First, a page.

Chrysoporthe canker

Chrysoporthe canker
Chrysoporthe austroafricana Gryzenh. & M. J. Wingf.

Chrysoporthe austroafricana causes stem cankers on susceptible Eucalyptus spp. (Wingfield et al. 1989; Myburg et al. 2002). In South Africa, initial symptoms include sunken outer bark at the bases of trees (Wingfield et al. 1989). In more advanced stages, the fungus colonizes the cambium rapidly and girdles the stems leading to tree death. Young trees of susceptible species are particularly vulnerable and relatively large numbers can die in the first year of growth (Wingfield 2003). Symptoms on young trees include girdling of the stem at the root collar and apparent rapid death with leaves retained on the trees (Conradie et al. 1990). On older trees, basal cankers are obvious as cracked bark and swelling (Wingfield et al. 1989; Conradie et al. 1990). Fruiting structures of the pathogen (pycnidia) can be seen using a 10x magnification hand lens. 

The most important characteristic to identify Chr. austroafricana in the field is the presence of black fruiting structures with obvious necks on the surface of infected bark. Fruiting structures are flask-shaped black pycnidia (asexual) that are semi-immersed in the bark and occur singly or in groups with bright orange masses being exuded (Wingfield et al. 1989). Sexual structures (perithecia) have been seen but unlike in for example Chrysoporthe cubensis, are almost never seen (Gryzenhout et al. 2004). The asexual spores (conidia) are ovate, non-septate, hyaline and 3–4(–4.5) x 1.5–2mm (Gryzenhout et al. 2004).

At the time of its first discovery, the canker disease now known to be caused by Chr. austroafricana was thought to be the well-known Cryphonectria canker of Eucalyptus caused by Cryphonectria cubensis (Wingfield et al. 1989). The fungus originally treated as Cryphonectria cubensis is now known to include numerous species of which Chr. cubensis and Chr. deuterocubensis are mainly found in tropical countries of the world (Wingfield 2003; van der Merwe et al. 2010; van der Merwe et al. 2013). Chrysoporthe austroafricana is native to Southern Africa and has undergone a host-shift from native Myrtaceae such as Syzigium cordatum to infect Eucalyptus spp. (Heath et al. 2006).

Chrysoporthe austroafricana, like other species of Chrysoporthe and the Cryphonectria require wounds to infect. In South African Eucalyptus plantations, these wounds typically occur at the bases of trees during the early years of growth. They are most likely due to natural growth cracks at the soil interface but mechanical damage can also provide sites for infection.

Extensive studies have been conducted on Chr. austroafricana to better understand the importance of the pathogen and its origin (Heath et al. 2006). Screening commercially important clones for tolerance to infection has been successfully conducted using artificial inoculations. These studies have guided forestry companies in selecting clones with high levels of tolerance to infection.

1988 (Wingfield et al. 1989) as Cryphonectria cubensis. Recognised as a distinct species in 2004 by Gryzenhout et al. (2004).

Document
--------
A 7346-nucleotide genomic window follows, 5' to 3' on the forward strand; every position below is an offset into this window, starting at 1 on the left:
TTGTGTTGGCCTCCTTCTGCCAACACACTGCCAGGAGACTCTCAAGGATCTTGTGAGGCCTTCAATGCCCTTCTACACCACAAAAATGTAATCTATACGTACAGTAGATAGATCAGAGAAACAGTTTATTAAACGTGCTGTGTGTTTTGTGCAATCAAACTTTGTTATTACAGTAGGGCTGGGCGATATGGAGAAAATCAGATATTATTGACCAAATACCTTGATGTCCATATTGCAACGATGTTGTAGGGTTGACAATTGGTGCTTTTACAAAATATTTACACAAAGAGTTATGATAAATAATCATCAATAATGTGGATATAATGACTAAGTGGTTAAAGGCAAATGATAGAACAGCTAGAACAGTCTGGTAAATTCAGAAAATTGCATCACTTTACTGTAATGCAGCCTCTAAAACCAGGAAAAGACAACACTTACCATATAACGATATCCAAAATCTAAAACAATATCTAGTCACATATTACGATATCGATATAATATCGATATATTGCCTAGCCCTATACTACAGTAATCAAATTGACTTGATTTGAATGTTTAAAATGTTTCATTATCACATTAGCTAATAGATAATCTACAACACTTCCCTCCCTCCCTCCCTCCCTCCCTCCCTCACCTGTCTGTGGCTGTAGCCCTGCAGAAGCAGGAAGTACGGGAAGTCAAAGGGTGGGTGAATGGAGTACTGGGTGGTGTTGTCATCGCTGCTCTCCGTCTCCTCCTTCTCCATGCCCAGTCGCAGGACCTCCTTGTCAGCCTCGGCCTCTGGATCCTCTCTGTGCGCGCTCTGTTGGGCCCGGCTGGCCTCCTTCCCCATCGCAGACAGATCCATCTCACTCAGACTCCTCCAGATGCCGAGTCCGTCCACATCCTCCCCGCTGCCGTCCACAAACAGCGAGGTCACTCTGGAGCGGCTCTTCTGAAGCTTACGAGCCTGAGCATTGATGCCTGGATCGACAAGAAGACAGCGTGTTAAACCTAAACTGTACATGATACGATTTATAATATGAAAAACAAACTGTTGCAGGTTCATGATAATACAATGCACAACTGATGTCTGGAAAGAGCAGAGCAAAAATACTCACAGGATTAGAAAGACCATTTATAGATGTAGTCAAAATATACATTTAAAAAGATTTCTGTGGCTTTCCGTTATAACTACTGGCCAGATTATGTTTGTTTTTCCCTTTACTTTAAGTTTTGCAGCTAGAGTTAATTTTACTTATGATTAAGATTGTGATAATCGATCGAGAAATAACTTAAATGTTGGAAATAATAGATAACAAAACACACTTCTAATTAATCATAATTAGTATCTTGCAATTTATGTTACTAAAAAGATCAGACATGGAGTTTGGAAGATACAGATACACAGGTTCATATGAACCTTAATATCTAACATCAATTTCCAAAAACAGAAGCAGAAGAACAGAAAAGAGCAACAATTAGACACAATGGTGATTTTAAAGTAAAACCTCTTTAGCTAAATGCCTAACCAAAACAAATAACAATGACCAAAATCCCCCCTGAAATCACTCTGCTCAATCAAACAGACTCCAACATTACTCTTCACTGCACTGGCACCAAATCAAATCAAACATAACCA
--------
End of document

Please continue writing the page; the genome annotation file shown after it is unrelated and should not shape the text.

KwaZulu-Natal, Mpumalanga, Northern Province
All evidence suggests that the pathogen is native to Southern Africa (Heath et al. 2006).


Basal canker on Eucalyptus due to Chr. austroafricana
Bruce Abear alongside E. grandis clone girdled at base by Chr. austroafricana. First outbreak in SA
Pycnidia and conidial tendrils of Chr. austroafricana
Pycnidia of Chr. austroafricana on bark above stem canker on E. grandis.
Section through E. grandis clone after inoculation with Chr. austroafricana.
Six week old lesion associated with inoculation of E. grandis clone stem using Chr. austroafricana.
Asci and ascospores of Chr. austroafricana.
Pycnidia and conidial tendrils of Chr. austroafricana

Conradie E, Swart WJ, Wingfield MJ. 1990. Cryphonectria canker of Eucalyptus, an important disease in plantation forestry in South Africa. South African Forestry Journal 152:43-49.

Gryzenhout M, Myburg H, Merwe NA, Wingfield BD, Wingfield MJ. 2004. Chrysoporthe, a new genus to accommodate Cryphonectria cubensis. Studies in Mycology 50:119-142.

Heath RN, Gryzenhout M, Roux J, Wingfield MJ. 2006. Discovery of the canker pathogen Chrysoporthe austroafricana on native Syzygium spp. in South Africa. Plant Disease 90: 433-438.

Myburg H, Gryzenhout M, Heath R, Roux J, Wingfield BD, et al. 2002. Cryphonectria canker on Tibouchina in South Africa. Mycological Research 106:1299-1306.

van der Merwe NA, Gryzenhout M, Steenkamp ET, Wingfield BD, Wingfield MJ. 2010. Multigene phylogenetic and population differentiation data confirm the existence of a cryptic species within Chrysoporthe cubensis. Fungal Biology 114:966-979.

Van der Merwe NA, Steenkamp ET, Rodas C, Wingfield BD, Wingfield MJ. 2013. Host switching between native and non-native trees in a population of the canker pathogen Chrysoporthe cubensis from Colombia. Plant Pathology 62:642-648.

Wingfield MJ, Swart WJ, Abear BJ. 1989. First record of Cryphonectria canker of Eucalyptus in South Africa. Phytophylactica 21: 311-313.

Wingfield MJ. 2003. 2003 Daniel McAlpine Memorial Lecture: Increasing threat of diseases to exotic plantation forests in the Southern Hemisphere: Lessons from Cryphonectria canker. Australasian Plant Pathology 32: 133-139.